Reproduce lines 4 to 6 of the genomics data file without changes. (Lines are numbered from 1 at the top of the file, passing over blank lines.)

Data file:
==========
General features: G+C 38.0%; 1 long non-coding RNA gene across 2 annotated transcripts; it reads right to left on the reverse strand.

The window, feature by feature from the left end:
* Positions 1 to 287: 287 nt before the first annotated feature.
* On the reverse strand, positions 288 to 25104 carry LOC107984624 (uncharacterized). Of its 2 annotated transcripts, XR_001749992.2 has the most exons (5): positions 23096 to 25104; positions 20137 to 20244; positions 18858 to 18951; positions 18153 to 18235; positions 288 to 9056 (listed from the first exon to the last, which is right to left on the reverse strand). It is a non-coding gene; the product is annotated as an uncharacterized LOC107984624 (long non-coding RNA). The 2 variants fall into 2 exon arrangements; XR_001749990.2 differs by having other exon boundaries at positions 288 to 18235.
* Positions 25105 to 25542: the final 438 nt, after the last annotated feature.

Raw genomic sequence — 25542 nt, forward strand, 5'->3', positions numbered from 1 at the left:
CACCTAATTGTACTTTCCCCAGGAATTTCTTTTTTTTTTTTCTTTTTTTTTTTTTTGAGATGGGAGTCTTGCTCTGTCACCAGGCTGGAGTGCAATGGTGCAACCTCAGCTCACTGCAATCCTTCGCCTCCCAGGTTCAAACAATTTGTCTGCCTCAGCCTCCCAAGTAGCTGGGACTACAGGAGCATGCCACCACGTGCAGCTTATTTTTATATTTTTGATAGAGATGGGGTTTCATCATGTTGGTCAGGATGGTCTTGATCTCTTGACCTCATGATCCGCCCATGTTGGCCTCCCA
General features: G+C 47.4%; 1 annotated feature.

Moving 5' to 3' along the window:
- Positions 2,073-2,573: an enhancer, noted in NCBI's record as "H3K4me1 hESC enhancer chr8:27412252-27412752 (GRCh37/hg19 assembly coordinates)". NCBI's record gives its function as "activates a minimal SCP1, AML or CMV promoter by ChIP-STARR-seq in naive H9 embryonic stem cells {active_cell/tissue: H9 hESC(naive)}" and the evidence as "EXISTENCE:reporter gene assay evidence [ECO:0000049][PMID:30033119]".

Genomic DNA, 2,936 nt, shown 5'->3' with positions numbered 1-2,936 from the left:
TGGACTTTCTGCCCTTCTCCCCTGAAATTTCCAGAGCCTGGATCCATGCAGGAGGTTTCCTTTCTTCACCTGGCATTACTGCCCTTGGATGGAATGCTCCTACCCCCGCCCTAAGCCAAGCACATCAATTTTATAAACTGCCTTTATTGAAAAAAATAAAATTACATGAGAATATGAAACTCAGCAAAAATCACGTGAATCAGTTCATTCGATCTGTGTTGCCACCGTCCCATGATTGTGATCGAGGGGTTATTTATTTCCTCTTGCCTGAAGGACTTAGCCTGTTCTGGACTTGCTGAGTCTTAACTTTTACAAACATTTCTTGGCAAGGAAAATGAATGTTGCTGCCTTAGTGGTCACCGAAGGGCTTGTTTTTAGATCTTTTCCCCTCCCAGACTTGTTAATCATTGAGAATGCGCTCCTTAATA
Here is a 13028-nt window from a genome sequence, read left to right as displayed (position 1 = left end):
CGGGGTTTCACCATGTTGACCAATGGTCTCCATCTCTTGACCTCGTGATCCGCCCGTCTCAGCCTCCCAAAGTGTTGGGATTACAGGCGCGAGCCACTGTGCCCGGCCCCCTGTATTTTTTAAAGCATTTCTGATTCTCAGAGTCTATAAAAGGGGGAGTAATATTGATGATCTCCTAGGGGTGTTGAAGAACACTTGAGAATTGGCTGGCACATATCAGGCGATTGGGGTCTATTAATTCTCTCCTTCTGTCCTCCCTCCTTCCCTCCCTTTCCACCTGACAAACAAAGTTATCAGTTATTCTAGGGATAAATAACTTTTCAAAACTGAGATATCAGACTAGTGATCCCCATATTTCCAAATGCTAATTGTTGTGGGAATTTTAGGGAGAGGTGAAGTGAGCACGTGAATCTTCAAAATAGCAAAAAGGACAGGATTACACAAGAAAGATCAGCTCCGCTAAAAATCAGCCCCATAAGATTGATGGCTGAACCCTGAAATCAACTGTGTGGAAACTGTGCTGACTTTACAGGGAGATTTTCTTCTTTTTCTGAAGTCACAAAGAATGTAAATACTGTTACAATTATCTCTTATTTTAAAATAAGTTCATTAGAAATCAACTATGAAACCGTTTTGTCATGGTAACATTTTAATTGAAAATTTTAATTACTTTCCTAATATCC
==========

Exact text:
* On the reverse strand, positions 288 to 25104 carry LOC107984624 (uncharacterized). Of its 2 annotated transcripts, XR_001749992.2 has the most exons (5): positions 23096 to 25104; positions 20137 to 20244; positions 18858 to 18951; positions 18153 to 18235; positions 288 to 9056 (listed from the first exon to the last, which is right to left on the reverse strand). It is a non-coding gene; the product is annotated as an uncharacterized LOC107984624 (long non-coding RNA). The 2 variants fall into 2 exon arrangements; XR_001749990.2 differs by having other exon boundaries at positions 288 to 18235.
* Positions 25105 to 25542: the final 438 nt, after the last annotated feature.

Raw genomic sequence — 25542 nt, forward strand, 5'->3', positions numbered from 1 at the left: